Stress Symptoms & How to Manage Stress Effectively
It's something we've all experienced one time or another. Sometimes, when we say we're "stressed", we ay be experiencing feelings of frustration, irritability and a general sensation of overwhelming. But did you know that stress can manifest itself through a range of physical and emotional symptoms? If you're experiencing the following symptoms, you may be experiencing stress...
- Difficulty sleeping
- Change in appetite
- Muscular tension and pain
- Chest pain and rapid heartbeat
- Digestive issues such as stomach aches and constipation
- Skin problems such as eczema or psoriasis
- Loss of sex drive
- Depression, anxiety and irritability
- Difficulty concentrating and forgetfulness
- Negative thoughts, feeling overwhelmed, and feeling like there's no way out.
Note that some people may experience less or more symptoms than others, and every case is unique. If you experience any of the above, however, you should consult your GP. It's important to have a plan to manage stress, as can have a negative impact on our overall health and wellbeing, particularly in the following areas:
Prolonged or chronic stress can have a number of negative effects on both physical and mental health. Some of the risks of stress include:
- Cardiovascular disease: Stress can increase the risk of heart disease, high blood pressure, and stroke by raising blood pressure and heart rate.
- Immune system dysfunction: Stress can weaken the immune system, making it harder for the body to fight off infections and illnesses.
- Mental health issues: Stress can contribute to the development of mental health conditions such as depression and anxiety.
- Digestive problems: Stress can cause a range of digestive issues, such as stomach aches, constipation, and diarrhoea.
- Reproductive issues: Stress can affect reproductive health in both men and women, leading to sexual dysfunction and fertility problems.
- Skin problems: Stress can cause or worsen skin conditions such as eczema and psoriasis.
- Substance abuse: Stress can contribute to the development of substance abuse problems, as some people may turn to drugs or alcohol as a way to cope.
- Sleep disorders: Stress can cause insomnia, nightmares and other sleep disorders.
- Weakened cognitive function: Stress can affect cognitive function, making it harder to focus and think clearly.
- Increased risk of accidents and injuries: Stress can lead to accidents and injuries caused by lack of attention, carelessness and emotional reactivity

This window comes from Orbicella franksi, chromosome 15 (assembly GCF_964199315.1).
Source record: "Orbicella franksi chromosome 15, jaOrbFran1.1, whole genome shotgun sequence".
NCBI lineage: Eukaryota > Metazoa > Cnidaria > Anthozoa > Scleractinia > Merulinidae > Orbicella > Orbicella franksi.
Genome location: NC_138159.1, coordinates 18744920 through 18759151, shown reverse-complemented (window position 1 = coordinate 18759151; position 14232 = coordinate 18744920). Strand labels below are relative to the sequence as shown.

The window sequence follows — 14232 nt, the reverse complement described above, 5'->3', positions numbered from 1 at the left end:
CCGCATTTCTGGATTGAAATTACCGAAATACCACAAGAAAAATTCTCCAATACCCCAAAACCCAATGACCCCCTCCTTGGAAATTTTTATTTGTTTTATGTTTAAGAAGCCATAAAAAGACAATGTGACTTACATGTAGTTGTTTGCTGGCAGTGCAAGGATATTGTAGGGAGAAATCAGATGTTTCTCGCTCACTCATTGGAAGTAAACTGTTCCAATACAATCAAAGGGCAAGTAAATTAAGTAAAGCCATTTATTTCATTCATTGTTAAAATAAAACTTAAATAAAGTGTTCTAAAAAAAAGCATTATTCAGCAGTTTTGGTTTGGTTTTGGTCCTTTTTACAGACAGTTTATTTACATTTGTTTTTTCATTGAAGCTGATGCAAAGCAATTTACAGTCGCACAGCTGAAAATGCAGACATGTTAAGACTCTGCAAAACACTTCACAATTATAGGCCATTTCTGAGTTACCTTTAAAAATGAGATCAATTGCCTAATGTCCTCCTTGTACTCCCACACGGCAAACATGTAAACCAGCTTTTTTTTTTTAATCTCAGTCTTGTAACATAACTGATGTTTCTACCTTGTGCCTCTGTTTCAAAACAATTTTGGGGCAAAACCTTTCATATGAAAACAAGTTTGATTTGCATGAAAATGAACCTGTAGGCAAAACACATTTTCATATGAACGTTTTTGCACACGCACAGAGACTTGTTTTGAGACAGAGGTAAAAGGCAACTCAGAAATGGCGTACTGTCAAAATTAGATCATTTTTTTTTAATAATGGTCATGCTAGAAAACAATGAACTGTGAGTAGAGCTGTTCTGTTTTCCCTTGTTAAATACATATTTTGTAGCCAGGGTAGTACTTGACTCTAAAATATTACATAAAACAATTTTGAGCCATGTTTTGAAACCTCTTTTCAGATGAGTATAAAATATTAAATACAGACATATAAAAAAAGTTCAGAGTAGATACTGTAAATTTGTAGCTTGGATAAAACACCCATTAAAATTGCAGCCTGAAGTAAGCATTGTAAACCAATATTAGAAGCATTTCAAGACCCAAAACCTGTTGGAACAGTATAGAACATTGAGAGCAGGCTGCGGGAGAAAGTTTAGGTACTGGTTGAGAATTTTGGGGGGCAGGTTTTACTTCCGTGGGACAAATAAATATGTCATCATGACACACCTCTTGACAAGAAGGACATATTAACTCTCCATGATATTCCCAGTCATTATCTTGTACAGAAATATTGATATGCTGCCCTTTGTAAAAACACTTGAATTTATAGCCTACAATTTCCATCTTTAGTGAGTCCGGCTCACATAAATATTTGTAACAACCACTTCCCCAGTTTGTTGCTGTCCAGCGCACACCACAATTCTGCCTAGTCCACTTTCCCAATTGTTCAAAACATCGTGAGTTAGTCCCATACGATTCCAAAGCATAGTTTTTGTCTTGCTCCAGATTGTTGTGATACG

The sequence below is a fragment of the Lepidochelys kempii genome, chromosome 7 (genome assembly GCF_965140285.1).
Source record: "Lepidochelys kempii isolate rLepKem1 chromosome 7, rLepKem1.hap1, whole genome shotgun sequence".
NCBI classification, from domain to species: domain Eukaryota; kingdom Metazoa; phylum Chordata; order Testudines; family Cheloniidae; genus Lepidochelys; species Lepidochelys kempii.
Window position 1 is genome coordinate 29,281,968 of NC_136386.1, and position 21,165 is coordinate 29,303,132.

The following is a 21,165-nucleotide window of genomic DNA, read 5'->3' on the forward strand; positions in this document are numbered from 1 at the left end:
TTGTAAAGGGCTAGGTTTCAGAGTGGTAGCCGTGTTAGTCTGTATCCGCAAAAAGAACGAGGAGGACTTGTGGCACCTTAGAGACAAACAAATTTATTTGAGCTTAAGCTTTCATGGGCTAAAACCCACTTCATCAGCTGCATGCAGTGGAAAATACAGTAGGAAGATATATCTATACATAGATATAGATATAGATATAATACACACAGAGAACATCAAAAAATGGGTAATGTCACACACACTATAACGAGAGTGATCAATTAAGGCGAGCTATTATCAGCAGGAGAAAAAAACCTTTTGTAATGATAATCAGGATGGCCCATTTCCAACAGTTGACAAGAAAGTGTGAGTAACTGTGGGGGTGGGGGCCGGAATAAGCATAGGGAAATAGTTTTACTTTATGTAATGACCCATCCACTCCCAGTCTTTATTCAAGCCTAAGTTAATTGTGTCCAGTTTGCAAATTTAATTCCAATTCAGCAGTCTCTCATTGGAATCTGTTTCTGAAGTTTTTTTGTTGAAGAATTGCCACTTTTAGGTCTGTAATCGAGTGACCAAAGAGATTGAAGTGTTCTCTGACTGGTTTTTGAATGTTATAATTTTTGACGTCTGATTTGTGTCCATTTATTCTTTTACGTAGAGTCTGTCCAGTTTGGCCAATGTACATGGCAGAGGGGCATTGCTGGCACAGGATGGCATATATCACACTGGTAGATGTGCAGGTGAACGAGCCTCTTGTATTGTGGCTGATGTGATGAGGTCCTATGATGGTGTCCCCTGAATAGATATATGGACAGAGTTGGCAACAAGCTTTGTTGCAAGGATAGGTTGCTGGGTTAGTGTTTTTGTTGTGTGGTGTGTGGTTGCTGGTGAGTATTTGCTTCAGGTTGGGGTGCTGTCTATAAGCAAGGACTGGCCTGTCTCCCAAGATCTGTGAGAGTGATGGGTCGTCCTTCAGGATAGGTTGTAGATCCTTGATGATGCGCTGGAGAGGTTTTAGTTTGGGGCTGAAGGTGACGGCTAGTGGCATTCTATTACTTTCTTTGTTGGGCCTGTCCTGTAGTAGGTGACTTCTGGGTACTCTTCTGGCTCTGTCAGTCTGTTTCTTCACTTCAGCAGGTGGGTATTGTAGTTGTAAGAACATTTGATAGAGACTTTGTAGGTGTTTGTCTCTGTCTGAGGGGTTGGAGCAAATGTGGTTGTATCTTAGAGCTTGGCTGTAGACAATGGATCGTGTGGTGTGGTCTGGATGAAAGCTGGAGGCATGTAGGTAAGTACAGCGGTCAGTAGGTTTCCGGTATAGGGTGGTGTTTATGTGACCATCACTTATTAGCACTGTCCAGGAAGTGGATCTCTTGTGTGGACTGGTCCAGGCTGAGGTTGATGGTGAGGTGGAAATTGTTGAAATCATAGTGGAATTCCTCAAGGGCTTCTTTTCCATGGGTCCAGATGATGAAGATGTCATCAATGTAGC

Please seek advice/a consultation with your GP if you are affected by any of the above, where you'll be able to discuss your options for stress management.
Here are some helpful tips on how to manage stress effectively:
- Identify the cause of your stress: Try to identify the specific things that are causing you stress, and consider ways to address them directly.
- Prioritize self-care: Make sure you are taking care of yourself physically and emotionally by getting enough sleep, eating a healthy diet, and engaging in regular exercise.
- Practice relaxation techniques: Techniques such as deep breathing, meditation, and yoga can help you relax and calm your mind and body.
- Connect with others: Talking to friends and family, or seeking support from a therapist or counsellor, can help you process your stress and feel less alone.
- Practice time management: Prioritize your tasks, make to-do lists, use a planner and learn to say no to non-essential tasks.
- Engage in activities you enjoy: Make time for hobbies and activities that you enjoy, as they can help you relax and distract you from stressors.
- Get organized: A cluttered environment can add to stress, so make an effort to keep your living and working spaces organized.
- Learn to accept what you can't change: Recognize that some things are outside of your control and learn to accept them.
- Seek professional help: If you find that you are unable to manage your stress on your own, consider talking to a healthcare professional. They can help you develop a plan to manage stress, and may recommend therapy or medication.